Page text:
At the helm of the Brown band, and with the advent of funk in the late ’60s, Ellis became a jack of two trades, earning his keep with R&B and funk but yearning to play more jazz. “I painted myself into a bit of a corner trying to please everybody,” he says. “It’s hard to find musicians who can do all of that to high standards, and it’s not always peaches and cream, but I enjoy it so I keep doing it.”
Asked if he prefers funk or jazz, Ellis responds, with a laugh, that the styles are not only “two sides of the coin, but sometimes the same side of the same coin. But I don’t care what they call it. I just play what I feel at the time.”
Alfred “Pee Wee” Ellis has been doing just that for most of his 70 years. Although Brown sometimes fined musicians for missing a beat or hitting a wrong note, Ellis never gave up a dime. “We had a mutual respect for each other,” he says. “He gave me a free hand. He realized that I was on his side and I wasn’t trying to sabotage him.”
“Pee Wee is a great musician,” says trombonist Fred Wesley, who, along with Ellis and saxophonist Maceo Parker, formed the core of Brown’s horn lineup during the classic funk years. “I hesitated to join the James Brown Orchestra until I found out he was in the band. Pee Wee taught me how to arrange and how to lead the band—and how to handle James Brown.”
Ellis left the Brown organization before the ’70s dawned. “I got tired of it,” he says. “If you were James Brown’s bandleader you couldn’t do nothing else.” After his departure he went to work as musical director and arranger for Kudu Records, the soul-jazz arm of the CTI group of labels. There, he was able to return to his first love, working with such artists as George Benson, Esther Phillips and Hank Crawford.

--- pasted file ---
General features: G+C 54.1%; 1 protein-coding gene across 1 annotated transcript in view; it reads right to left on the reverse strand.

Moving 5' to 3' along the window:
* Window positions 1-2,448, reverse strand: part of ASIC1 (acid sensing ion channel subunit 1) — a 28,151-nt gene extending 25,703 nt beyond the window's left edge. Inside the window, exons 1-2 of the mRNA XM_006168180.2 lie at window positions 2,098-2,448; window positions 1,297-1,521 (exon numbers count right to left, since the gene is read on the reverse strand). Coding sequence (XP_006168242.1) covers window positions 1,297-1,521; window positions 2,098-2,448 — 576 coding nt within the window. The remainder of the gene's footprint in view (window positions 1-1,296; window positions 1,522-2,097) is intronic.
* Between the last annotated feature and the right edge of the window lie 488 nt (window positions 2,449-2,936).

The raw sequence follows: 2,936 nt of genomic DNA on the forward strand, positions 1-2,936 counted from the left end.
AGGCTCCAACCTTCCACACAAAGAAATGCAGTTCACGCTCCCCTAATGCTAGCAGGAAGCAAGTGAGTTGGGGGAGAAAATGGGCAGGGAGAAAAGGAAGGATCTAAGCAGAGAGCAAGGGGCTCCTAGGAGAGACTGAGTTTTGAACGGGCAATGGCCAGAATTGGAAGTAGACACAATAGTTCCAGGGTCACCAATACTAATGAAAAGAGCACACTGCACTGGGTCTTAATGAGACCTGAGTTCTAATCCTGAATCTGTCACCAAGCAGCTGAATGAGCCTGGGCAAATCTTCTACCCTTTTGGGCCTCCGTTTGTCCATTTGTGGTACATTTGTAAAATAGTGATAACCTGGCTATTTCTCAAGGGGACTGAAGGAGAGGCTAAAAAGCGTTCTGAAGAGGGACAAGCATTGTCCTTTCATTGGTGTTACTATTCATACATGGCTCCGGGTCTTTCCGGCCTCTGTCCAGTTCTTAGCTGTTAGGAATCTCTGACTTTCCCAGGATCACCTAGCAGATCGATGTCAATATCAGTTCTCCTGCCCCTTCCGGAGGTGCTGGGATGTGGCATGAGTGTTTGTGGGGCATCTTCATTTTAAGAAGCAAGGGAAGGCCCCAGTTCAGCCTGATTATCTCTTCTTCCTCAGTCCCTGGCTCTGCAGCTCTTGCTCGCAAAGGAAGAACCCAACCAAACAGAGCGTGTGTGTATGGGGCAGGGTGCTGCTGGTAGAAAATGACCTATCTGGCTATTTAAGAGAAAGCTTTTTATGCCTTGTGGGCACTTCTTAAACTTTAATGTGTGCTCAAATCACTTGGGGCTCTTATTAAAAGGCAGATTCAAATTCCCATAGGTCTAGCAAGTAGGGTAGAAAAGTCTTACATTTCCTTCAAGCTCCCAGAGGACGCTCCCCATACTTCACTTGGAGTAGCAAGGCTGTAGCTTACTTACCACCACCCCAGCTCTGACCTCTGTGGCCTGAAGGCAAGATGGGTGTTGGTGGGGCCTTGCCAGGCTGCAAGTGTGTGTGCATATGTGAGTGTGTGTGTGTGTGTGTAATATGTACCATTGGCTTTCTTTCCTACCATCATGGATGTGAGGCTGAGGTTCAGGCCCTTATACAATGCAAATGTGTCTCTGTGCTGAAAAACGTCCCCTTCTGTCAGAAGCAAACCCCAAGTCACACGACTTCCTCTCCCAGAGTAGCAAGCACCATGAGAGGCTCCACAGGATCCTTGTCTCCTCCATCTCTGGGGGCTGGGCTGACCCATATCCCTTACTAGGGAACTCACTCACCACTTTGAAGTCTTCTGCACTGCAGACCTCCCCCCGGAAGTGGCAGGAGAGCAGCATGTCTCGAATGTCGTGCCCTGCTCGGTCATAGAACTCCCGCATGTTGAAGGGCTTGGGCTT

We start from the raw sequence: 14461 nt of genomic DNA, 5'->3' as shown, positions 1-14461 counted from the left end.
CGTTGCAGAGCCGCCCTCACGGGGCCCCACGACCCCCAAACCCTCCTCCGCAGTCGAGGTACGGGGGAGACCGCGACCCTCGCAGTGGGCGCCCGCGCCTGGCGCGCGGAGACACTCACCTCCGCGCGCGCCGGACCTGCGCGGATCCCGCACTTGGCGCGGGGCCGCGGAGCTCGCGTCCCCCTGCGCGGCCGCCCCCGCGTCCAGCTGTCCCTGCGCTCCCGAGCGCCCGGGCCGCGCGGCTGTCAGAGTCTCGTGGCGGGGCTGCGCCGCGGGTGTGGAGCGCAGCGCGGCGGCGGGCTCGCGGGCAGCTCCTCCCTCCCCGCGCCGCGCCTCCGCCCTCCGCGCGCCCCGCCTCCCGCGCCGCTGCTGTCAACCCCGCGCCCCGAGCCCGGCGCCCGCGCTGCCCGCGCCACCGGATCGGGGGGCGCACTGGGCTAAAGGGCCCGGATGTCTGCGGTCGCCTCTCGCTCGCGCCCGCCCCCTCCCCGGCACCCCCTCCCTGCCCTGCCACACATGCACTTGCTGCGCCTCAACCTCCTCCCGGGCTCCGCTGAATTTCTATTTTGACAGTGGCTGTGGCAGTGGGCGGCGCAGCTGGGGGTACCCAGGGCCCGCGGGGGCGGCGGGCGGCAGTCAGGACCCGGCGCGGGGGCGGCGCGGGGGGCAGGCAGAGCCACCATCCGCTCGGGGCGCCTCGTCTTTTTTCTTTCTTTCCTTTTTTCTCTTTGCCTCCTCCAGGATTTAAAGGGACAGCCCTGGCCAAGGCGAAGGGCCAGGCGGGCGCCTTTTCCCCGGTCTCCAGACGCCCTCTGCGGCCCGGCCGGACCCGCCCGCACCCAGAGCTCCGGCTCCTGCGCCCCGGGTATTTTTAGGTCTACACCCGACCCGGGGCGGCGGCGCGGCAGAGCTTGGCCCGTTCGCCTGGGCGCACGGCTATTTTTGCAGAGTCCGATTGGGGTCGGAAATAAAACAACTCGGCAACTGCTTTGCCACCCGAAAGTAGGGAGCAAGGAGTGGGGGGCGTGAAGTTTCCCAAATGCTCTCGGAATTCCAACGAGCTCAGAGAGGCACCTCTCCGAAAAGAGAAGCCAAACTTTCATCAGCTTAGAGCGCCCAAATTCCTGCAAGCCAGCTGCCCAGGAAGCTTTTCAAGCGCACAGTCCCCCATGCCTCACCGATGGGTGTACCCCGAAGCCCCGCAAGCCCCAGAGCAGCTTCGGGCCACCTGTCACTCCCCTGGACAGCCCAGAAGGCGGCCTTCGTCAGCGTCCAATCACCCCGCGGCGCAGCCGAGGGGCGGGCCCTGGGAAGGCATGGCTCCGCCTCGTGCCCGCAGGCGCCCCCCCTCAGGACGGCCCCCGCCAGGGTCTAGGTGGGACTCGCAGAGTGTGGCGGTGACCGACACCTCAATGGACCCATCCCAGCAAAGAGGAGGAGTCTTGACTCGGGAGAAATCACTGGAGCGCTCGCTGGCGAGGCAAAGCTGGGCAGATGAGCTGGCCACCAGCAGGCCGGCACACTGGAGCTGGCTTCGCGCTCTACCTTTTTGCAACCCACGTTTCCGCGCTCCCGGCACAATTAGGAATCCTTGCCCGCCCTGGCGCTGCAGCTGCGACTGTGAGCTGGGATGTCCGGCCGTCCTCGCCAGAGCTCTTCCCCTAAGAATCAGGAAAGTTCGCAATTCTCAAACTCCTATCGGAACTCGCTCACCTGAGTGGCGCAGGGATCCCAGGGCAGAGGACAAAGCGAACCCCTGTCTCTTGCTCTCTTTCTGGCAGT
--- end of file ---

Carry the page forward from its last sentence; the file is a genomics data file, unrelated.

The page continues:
Then, in the late ’70s, Ellis received a call from the enigmatic Irish rocker Van Morrison, who was looking for someone to play sax and write horn charts. The gig came about while Ellis was living in Marin County, Calif., playing in a band with saxophonist Dave Liebman. Before long, Morrison asked Ellis to be his musical director. “They were pretty much alike,” says Ellis, comparing Morrison and Brown. “They were both hard taskmasters. They wanted things the way they wanted them. Both moody—you couldn’t be sure which one you were gonna get. But I had fun with all of them.”
Ellis’ initial stint with Morrison lasted from 1979-86, was reprised from 1995-99, and bore fruit on such albums as Into the Music and A Sense of Wonder. In the ’90s Ellis launched his solo career in earnest, recording under his own name and with Parker and Wesley as the JB Horns. One of Ellis’ compositions, “The Chicken,” was recorded by the late bass phenomenon Jaco Pastorius—Ellis calls the cover “one of my proudest moments.” More recently, Ellis has found a new side career contributing saxophone licks to albums by prominent world-music artists, among them Senegalese singer Cheikh Lô and the late Malian legend Ali Farka Touré.
“He can still cover the ground,” says Carter, who played a gig with Ellis in New York last year. “No one can deliver like Pee Wee can. He lets the music be his expression.”
Originally published in June 2011